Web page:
The third question has a double aspect, as has also Senate Document No. 439, to which it relates. The first (a) refers to the subject of exemption and inquires whether the stocks of foreign corporations and evidences of indebtedness of domestic or foreign corporations, which represent or derive their values directly from tangible property, taxable where located, lawfully may be exempted from taxation. This question never has been decided in this Commonwealth. It expressly was left open in Opinion of the Justices, 195 Mass. 607. It is not necessary to decide it now. We assume that the proposed bill is presented as a whole, and hence we do not consider this branch of the question apart from its subdivision (b) and the sections of the proposed bill to which it relates.
The second aspect of this question and bill is, whether, as a part of the scheme of exempting stocks of foreign corporations, and stocks, bonds and evidences of indebtedness which derive their value from property otherwise subject to taxation, the owner of such securities may be subjected to an excise tax of a fixed rate upon the value of the securities, both the exemption from the property tax and the laying of the excise being conditioned upon establishing the existence of certain facts to the satisfaction of the tax commissioner and upon the registration of such securities with the tax commissioner. The bill does not exact a mere registration fee, but an excise based on the face value of the securities. It does not provide for a single registration to continue until there is a change in conditions, but for an annual one, even though the conditions remain the same. The scheme thus outlined is indistinguishable in its essential features from the three-mill tax law, which the Justices, in 195 Mass. 607, advised would be unconstitutional. There is no difference in principle, so far as concerns proportionality or reasonableness, or the underlying distinctions between property and excise taxes, between an absolute exemption coupled with an express imposition of a specific excise by a single legislative enactment on the one hand, and on the other hand an exemption and excise which become operative upon the ascertainment and certification of certain facts by a public officer. This question and bill, when stripped of the machinery by which the result is to be accomplished, aim directly at the exemption of considerable classes of personal estate from the property tax coupled with the imposition of an excise at a fixed rate throughout the State without reference to proportion, in substitution for a property tax upon the same property. It was this in substance which was held impossible by Opinion of the Justices, 195 Mass. 607. Briefly stated, the ground is that, even if there is a right to exempt this class of property wholly from taxation, a partial exemption conditional upon the property exempted contributing an arbitrary and disproportional percentage of its value, is not authorized. The mere right to hold and own such property cannot be made the subject of an excise. For the reasons there set forth at length, the third question is answered in the negative.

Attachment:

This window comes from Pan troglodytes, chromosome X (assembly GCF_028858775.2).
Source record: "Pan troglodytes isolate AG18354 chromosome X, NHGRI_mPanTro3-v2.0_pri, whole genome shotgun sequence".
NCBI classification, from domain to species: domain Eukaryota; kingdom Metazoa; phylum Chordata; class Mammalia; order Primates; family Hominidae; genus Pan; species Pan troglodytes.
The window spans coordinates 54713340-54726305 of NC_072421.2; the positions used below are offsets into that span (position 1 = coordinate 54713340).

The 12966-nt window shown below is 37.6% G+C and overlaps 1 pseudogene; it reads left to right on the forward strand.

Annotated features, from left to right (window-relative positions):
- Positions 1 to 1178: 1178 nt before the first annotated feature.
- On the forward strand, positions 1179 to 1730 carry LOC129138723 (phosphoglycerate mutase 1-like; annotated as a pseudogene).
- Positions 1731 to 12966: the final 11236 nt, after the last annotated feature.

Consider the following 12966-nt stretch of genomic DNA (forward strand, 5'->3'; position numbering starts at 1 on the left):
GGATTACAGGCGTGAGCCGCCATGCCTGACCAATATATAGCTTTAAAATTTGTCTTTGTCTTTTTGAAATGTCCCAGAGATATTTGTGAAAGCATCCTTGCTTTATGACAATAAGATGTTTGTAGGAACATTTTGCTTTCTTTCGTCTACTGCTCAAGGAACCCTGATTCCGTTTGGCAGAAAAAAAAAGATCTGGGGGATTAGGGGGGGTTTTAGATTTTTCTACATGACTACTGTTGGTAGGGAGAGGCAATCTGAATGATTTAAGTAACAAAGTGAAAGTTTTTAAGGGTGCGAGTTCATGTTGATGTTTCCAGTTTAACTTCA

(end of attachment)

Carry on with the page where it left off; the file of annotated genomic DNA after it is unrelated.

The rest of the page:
It is to be observed that neither this nor the preceding question and bill proceed upon the theory of substituting for general taxation based upon fair cash value a general system of taxation founded upon property values ascertained wholly with reference to income. It is not necessary to consider the principles of law which would be involved under such circumstances.
The fourth question in substance is, whether moneys due to inhabitants of this Commonwealth from non-resident persons and foreign corporations, and stocks and all evidences of indebtedness of such corporations held by inhabitants of this Commonwealth, may be declared to have no situs within the Commonwealth for purposes of taxation, and at the same time an excise be levied upon the income derived therefrom. Senate Document No. 445 is a proposed bill embodying such a scheme of taxation. We treat this also as a single proposition and do not consider whether such an exemption, apart from the proposed excise or in combination with different taxation, would be valid. As has been pointed out in answer to the second question, a tax upon the income of property is a tax upon the property itself. Hence, any such tax, however it may be designated, is in truth a property tax and not an excise tax. It is obvious, from the tenor of the question and from the phraseology of the bill, that the tax proposed is levied as an excise and not as a property tax. It does not purport to be in any sense proportional. It follows that for the reasons already stated, this question is answered in the negative.
ARTHUR P. RUGG. WILLIAM CALEB LORING. HENRY K. BRALEY. CHARLES A. De COURCY. JOHN C. CROSBY. EDWARD P. PIERCE. JAMES B. CARROLL.